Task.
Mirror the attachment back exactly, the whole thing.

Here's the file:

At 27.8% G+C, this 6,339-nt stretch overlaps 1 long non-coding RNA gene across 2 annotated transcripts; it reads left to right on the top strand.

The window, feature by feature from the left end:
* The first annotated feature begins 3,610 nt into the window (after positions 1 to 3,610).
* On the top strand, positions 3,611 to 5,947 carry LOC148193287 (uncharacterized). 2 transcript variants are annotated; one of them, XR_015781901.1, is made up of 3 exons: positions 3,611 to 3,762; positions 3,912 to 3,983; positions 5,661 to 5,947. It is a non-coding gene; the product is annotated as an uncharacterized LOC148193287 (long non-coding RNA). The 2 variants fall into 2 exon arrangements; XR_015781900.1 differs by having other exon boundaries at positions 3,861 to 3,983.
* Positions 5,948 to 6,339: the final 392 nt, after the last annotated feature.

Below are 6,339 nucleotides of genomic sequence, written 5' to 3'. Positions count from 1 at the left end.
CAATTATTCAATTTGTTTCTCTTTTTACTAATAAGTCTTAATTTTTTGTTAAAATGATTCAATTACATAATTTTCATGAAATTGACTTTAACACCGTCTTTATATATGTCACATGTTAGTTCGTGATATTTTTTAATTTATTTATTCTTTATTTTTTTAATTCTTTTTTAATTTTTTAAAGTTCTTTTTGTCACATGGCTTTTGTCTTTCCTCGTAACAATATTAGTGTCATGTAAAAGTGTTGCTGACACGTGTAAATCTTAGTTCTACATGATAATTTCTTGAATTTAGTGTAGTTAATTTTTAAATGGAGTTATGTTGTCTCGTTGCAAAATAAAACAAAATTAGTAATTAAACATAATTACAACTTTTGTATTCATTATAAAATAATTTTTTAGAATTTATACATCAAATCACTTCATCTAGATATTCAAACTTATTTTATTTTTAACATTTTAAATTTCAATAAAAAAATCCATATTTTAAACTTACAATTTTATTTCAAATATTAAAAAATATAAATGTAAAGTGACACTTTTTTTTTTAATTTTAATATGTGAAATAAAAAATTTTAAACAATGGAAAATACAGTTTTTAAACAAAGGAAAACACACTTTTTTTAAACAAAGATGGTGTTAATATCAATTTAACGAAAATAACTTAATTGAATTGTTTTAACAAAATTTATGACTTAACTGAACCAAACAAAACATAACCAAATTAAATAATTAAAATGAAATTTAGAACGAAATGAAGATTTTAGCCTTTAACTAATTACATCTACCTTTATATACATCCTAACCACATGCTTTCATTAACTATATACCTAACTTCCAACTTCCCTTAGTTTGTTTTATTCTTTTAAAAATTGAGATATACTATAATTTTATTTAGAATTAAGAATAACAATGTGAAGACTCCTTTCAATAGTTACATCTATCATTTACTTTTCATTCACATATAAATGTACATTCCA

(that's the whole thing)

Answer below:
At 27.8% G+C, this 6,339-nt stretch overlaps 1 long non-coding RNA gene across 2 annotated transcripts; it reads left to right on the top strand.

The window, feature by feature from the left end:
* The first annotated feature begins 3,610 nt into the window (after positions 1 to 3,610).
* On the top strand, positions 3,611 to 5,947 carry LOC148193287 (uncharacterized). 2 transcript variants are annotated; one of them, XR_015781901.1, is made up of 3 exons: positions 3,611 to 3,762; positions 3,912 to 3,983; positions 5,661 to 5,947. It is a non-coding gene; the product is annotated as an uncharacterized LOC148193287 (long non-coding RNA). The 2 variants fall into 2 exon arrangements; XR_015781900.1 differs by having other exon boundaries at positions 3,861 to 3,983.
* Positions 5,948 to 6,339: the final 392 nt, after the last annotated feature.

Below are 6,339 nucleotides of genomic sequence, written 5' to 3'. Positions count from 1 at the left end.
CAATTATTCAATTTGTTTCTCTTTTTACTAATAAGTCTTAATTTTTTGTTAAAATGATTCAATTACATAATTTTCATGAAATTGACTTTAACACCGTCTTTATATATGTCACATGTTAGTTCGTGATATTTTTTAATTTATTTATTCTTTATTTTTTTAATTCTTTTTTAATTTTTTAAAGTTCTTTTTGTCACATGGCTTTTGTCTTTCCTCGTAACAATATTAGTGTCATGTAAAAGTGTTGCTGACACGTGTAAATCTTAGTTCTACATGATAATTTCTTGAATTTAGTGTAGTTAATTTTTAAATGGAGTTATGTTGTCTCGTTGCAAAATAAAACAAAATTAGTAATTAAACATAATTACAACTTTTGTATTCATTATAAAATAATTTTTTAGAATTTATACATCAAATCACTTCATCTAGATATTCAAACTTATTTTATTTTTAACATTTTAAATTTCAATAAAAAAATCCATATTTTAAACTTACAATTTTATTTCAAATATTAAAAAATATAAATGTAAAGTGACACTTTTTTTTTTAATTTTAATATGTGAAATAAAAAATTTTAAACAATGGAAAATACAGTTTTTAAACAAAGGAAAACACACTTTTTTTAAACAAAGATGGTGTTAATATCAATTTAACGAAAATAACTTAATTGAATTGTTTTAACAAAATTTATGACTTAACTGAACCAAACAAAACATAACCAAATTAAATAATTAAAATGAAATTTAGAACGAAATGAAGATTTTAGCCTTTAACTAATTACATCTACCTTTATATACATCCTAACCACATGCTTTCATTAACTATATACCTAACTTCCAACTTCCCTTAGTTTGTTTTATTCTTTTAAAAATTGAGATATACTATAATTTTATTTAGAATTAAGAATAACAATGTGAAGACTCCTTTCAATAGTTACATCTATCATTTACTTTTCATTCACATATAAATGTACATTCCA